Thursday, December 26, 2013

Hats off to hard working Edison linemen

Like many others, we lost power last Saturday. Thanks to a newer, hard-working generator, we were in pretty decent shape. Most everything electrical we needed to run was humming along.
About 26 hours later the power was restored, the generator turned off and the necessary switches flipped to get us back on line.
At a party Monday afternoon we learned one of our good friends was still without power since the ice hit Saturday.
Thinking we were out of the woods so to speak, we offered the use of our generator. A couple of hours later, the generator that had been heating our home was making his comfortable.
Christmas was comfortable, everyone slept well, then it was off to grandma's for the annual family dinner.
In the meantime, at 2a.m. this morning, a pole at the rear of our home caught fire twice, then we heard a loud explosion and you can guess the rest.
The power line from pole to house in our neighbors yard is almost on the ground. Most, if not all of the street is dark.
As I was cleaning the drive I saw a an Edison truck approaching. I waved him down and told him what had happened and the low wire. He said he would take care of making a report then went on to say they couldn't work down the road as trees and limbs were lying on wires.
"We'll" need tree trimmers in here first," he said. "I think we might get this end by this evening," he added.
As he drove off he was followed for five more large Edison trucks. Sometime later with my generator returned and running, a neighbor called to inform us the lights were back on.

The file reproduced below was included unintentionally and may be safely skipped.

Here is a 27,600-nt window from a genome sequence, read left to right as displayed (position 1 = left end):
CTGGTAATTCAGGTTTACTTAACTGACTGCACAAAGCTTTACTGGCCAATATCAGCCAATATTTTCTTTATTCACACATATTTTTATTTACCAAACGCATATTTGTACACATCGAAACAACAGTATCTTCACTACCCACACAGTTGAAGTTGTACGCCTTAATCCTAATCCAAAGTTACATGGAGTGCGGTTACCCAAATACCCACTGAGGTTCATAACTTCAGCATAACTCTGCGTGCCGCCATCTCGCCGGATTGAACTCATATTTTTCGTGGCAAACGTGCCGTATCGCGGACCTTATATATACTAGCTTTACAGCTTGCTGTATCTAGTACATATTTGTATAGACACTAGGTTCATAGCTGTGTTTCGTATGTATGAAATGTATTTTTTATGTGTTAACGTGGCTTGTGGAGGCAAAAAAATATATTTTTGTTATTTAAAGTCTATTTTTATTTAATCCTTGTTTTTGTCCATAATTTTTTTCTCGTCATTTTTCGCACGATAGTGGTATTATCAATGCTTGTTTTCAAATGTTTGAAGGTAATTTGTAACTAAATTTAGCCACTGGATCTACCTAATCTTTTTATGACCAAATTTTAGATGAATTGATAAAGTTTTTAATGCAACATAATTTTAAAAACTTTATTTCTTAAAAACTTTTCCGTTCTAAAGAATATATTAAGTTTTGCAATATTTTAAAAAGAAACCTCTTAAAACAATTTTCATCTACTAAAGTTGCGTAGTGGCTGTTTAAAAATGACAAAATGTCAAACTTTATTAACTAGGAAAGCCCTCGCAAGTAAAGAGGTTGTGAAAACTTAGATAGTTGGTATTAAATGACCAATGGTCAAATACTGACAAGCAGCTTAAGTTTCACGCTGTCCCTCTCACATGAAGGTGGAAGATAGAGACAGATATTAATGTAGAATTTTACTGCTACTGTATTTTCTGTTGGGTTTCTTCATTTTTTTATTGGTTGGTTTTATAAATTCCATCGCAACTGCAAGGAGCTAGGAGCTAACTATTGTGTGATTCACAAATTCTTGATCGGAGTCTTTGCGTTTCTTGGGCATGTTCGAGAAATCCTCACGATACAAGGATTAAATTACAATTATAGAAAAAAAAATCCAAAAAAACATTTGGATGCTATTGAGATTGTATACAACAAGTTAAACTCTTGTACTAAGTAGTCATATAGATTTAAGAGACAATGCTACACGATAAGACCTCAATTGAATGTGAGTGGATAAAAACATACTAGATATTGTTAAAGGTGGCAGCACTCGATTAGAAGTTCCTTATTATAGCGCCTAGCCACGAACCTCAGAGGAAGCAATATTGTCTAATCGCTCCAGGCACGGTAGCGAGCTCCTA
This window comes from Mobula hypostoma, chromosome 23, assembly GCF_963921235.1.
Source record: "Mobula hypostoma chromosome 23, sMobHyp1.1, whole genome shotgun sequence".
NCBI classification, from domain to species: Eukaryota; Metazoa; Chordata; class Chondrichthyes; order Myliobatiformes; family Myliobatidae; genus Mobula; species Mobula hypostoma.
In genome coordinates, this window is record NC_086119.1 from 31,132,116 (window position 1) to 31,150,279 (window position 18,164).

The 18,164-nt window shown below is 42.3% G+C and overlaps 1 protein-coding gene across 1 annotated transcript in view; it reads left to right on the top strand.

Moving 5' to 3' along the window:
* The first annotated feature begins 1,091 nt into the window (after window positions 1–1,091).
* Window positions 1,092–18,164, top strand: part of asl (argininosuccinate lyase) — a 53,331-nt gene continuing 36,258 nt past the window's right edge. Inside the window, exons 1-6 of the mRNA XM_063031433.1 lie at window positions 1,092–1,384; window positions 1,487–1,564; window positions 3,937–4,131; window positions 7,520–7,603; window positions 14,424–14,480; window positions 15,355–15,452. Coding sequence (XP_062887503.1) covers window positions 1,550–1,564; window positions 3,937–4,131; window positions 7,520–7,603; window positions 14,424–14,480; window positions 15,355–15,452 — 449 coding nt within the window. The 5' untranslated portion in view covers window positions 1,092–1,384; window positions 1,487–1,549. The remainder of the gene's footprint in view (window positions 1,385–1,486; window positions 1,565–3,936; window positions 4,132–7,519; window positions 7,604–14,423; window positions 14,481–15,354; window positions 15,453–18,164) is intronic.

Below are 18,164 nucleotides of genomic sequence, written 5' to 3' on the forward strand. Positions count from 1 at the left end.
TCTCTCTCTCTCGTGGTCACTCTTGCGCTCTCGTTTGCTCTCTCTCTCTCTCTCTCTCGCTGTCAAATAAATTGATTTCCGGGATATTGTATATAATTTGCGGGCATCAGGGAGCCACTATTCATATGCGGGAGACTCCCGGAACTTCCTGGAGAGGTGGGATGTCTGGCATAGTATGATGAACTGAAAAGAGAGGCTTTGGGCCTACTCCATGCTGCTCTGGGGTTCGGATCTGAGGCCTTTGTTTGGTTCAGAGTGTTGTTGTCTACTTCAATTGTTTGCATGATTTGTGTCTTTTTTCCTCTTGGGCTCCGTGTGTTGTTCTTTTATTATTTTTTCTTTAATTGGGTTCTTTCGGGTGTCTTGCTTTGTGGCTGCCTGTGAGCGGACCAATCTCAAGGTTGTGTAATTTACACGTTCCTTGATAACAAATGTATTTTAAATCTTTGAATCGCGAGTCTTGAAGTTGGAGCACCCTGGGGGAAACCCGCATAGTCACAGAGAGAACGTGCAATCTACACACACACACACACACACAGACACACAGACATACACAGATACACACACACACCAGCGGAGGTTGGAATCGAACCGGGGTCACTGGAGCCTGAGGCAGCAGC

Hats off to linemen that have been working 16-plus hours since this all began.
You don't miss the niceties of power until you don't have it.

Tuesday, December 24, 2013

Merry Christmas

I hope it will be a good, warm one for all of you that still remain without power. Anytime the power goes out isn't good but especially this time of the year.
Hats off to all the linemen who work all day and well into the night to get things back in order. I don't understand, how in the wind and rain, not to mention trees and limbs hanging over high voltage lines, they are still able to do such a great job.
I've heard from many friends, both outdoor writer people and others that are really trying to make the best of a trying situation.
In times like these, it brings families closer. People gather around fireplaces for warmth, light the Coleman's or clamp on a visor-type flashlight, and try to carry on as best they can.